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I went to see Lyle Lovett in concert the other night.  He was playing here in town just a few miles from home.  The first time Heidi and I saw Lyle Lovett was over 20 years ago while living in Austin. He’s a Texas boy you know, about the same age as me.  He was playing at The Backyard, a rustic outdoor venue about a mile from our Austin home.  We like concerts close to home! The concert here was held at a local high school performing arts center which is quite nice.  I humored myself to realize that Lyle Lovett and I have performed on the same stage because I have spoken on the same performing arts stage at a high school assembly there years ago.  I didn’t get paid though. 

On the night of Lovett’s concert, the center was packed with close to a thousand fans.  I might have been one of the younger dudes there and I’d guess most were over 60 years old! Lovett has an unusual vocal and writes some particularly humorous songs.  One of my favorite songs is titled “Church,” and is about the preacher who kept on preaching judgement while everyone was getting hungry, not only hungry for food but for the preacher to stop preaching!  It is really a fun song most of us could relate to (you can find it on Youtube...check it out).

A sample of the lyrics:

And the preacher he kept preaching

He said now I'll remind you if I may

You all better pay attention

Or I might decide to preach all day

And now everyone was getting so hungry

That the old ones started feeling ill

And the weak ones started passing out

And the young ones they could not sit still

How many times have we wished the preacher would just wrap it up so we can get on with it?! I can only imagine how many times people wished that of me when preaching!! I couldn’t help but think about church while sitting in the audience at the concert in the same performing arts center where an actual church meets on Sundays.  When did communities of people we called “churches” soon after Christ begin sitting like an audience to watch a performance of sorts.  Sure, early Christians did sit and hear from teachers, and some even attended a synagogue service perhaps. 

There are plenty of examples in the book of Acts of believers gathered together sharing meals, singing, praying and if they had something to learn it might have been taught, shared, discussed or even debated.  For the first few hundred years, “church” was people gathered in small communities, whether in big cities or tiny villages, sharing life together.  Slowly, letters from a few of the apostles began to circulate and there was the spoken word passed on, an oral tradition of what was remembered of what Christ did and what he said.

Finally, after seasons of persecution Christianity became an approved state religion thanks to the Roman emperor Constantine.  Now the money, gold and art poured in and the hierarchy formalized Christianity.  Of course, a lot has happened since Constantine and the canonization of the New Testament which occurred around the same time. Doctrine and theology subsequently formed and was more or less unofficially canonized.  I’m not an historian (if that wasn’t obvious already) but you get the picture.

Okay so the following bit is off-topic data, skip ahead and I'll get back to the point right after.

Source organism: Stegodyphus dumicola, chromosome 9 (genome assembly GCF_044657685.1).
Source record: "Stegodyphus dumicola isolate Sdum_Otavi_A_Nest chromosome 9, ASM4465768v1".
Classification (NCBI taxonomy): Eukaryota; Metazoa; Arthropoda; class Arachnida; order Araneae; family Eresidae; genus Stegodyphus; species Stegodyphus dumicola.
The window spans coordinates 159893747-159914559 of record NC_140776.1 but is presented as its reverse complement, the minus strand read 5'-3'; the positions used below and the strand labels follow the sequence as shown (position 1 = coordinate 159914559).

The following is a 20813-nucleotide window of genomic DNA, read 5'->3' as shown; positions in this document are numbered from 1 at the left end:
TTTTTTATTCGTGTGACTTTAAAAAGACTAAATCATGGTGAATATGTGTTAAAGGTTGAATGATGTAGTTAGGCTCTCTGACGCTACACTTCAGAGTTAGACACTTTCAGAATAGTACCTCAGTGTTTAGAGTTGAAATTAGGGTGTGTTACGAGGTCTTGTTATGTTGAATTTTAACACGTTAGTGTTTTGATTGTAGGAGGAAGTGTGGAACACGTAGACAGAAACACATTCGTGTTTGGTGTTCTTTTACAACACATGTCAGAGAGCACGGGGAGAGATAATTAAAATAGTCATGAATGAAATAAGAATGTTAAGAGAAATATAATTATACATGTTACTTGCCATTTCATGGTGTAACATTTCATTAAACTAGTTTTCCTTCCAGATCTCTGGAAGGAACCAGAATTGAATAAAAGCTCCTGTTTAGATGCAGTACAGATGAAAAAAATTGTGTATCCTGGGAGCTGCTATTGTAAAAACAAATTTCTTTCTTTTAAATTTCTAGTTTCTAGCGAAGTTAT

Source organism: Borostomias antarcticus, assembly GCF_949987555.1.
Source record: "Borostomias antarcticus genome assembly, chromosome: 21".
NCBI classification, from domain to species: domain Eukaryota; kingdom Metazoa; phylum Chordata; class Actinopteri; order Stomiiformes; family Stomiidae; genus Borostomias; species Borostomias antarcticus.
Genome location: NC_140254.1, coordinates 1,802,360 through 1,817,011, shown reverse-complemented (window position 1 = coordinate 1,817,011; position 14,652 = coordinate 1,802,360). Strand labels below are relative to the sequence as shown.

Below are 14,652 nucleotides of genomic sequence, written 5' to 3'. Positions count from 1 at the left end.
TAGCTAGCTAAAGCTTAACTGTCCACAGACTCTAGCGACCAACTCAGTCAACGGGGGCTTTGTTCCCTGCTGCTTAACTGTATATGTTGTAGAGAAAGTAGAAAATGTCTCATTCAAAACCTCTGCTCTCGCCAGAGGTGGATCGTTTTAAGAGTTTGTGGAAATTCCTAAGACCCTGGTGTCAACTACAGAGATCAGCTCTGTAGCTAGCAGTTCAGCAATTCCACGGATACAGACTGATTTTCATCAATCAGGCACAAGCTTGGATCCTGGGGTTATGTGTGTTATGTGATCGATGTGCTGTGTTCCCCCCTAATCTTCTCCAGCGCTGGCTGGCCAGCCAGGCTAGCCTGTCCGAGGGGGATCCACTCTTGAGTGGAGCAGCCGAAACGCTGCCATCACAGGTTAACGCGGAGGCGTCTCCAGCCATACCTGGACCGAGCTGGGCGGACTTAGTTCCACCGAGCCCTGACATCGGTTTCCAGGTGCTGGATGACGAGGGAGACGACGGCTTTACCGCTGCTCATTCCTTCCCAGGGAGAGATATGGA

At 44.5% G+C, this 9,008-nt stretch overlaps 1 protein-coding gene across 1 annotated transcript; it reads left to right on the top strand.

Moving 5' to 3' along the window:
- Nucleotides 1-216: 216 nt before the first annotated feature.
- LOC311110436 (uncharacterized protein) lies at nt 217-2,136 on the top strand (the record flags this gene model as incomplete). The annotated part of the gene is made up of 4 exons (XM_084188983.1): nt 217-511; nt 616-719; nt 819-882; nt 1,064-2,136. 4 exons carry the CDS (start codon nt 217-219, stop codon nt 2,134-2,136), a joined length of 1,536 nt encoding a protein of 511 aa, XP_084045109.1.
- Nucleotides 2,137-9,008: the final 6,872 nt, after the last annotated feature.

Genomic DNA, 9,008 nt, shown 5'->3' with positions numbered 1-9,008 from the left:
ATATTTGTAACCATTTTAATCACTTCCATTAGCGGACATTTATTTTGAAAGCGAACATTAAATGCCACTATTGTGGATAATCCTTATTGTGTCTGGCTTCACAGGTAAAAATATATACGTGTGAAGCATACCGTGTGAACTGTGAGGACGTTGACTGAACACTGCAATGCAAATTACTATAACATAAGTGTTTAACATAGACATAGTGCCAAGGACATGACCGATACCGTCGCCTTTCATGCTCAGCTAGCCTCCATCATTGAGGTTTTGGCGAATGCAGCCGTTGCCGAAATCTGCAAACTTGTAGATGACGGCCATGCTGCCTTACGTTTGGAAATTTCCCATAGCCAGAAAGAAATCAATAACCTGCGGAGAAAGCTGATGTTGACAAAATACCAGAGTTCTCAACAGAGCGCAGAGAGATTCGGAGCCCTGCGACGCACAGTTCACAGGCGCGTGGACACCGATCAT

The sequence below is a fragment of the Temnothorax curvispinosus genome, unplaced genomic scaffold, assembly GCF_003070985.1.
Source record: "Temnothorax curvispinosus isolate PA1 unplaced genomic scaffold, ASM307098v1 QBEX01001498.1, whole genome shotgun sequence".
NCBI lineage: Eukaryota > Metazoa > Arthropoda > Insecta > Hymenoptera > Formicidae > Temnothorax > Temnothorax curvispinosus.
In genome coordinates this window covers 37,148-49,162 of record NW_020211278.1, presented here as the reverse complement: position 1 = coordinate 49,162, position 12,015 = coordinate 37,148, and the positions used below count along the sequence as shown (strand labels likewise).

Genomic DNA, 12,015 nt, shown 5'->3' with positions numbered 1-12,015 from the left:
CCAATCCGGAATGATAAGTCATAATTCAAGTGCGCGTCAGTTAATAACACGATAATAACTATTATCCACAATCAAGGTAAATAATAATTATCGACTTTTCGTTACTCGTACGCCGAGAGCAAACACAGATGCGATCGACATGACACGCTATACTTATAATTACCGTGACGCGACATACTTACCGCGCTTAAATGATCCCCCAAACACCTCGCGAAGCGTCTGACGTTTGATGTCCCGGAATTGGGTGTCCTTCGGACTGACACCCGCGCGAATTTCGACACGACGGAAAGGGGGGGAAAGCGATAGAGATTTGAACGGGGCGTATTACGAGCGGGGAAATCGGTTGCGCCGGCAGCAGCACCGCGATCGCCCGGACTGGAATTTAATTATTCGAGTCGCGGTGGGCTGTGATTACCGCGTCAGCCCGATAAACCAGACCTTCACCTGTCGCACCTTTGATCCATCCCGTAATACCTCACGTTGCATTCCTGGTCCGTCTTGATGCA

Back to Lyle Lovett.  While watching his concert I thought about how many church services today are much like a Lyle Lovett concert. You must have a nice facility, greeters at the door.  Where you choose your seat and where you sit is important to you.  You don’t purchase a ticket for church but really…you do.  Technology and media is critically important. There must be a well-rehearsed contemporary band backstage ready to go with instruments set up on stage giving the congregant a sense of anticipation that some good worship music is about to be played.  Lighting is important and maybe a little fog to catch the light rays shining down on stage helping to create a mood.  We come in and sit in rows all facing the stage anticipating what will be presented.  Lyle Lovett had a fantastic group of four talented and amazing accompanists.  But still, we came to hear from the one guy…Lyle Lovett, like we often do in church.  You know…the one guy. 

That’s what we do on Sundays.  Could you imagine walking into a church service on a Sunday and having the preacher give a 10-minute preparatory message of instruction and then send the congregation outside to go be alone with God….to seek God…to question God…to hear from God…to cry with God…to laugh with God…to not hear from God?  And the preacher thinks to himself or herself, “Man, I’d rather allow the Spirit of God to spend more time with these people than hearing from me directly for 45 minutes!” He might doubt though, “Yeah, but does the Spirit really work that way? Doesn’t God need me to say most of the words and then we’ll see if the Spirit might add something?” 

OK.  Forgive the tinge of sarcasm here but what I’m wondering out loud is how come many church services today try so desperately to compete with the popularity of the Lyle Lovett or a million more fold, the Taylor Swift motif of attraction or entertainment? Our younger generations, for the most part, aren't buying it.  Shouldn't it be that the church gathering be the place where the soul communes, contemplates and anticipates the engaging work of the Spirit which means entering into the mysterious all the while facing something else besides the stage?    Then at some point,  as Lyle Lovett sings in his song “Church,”

To the Lord let praises be

It's time for dinner now let's go eat

We've got some beans and some good cornbread

And I listened to what the preacher said

Now it's to the Lord let praises be

It's time for dinner now let's go eat

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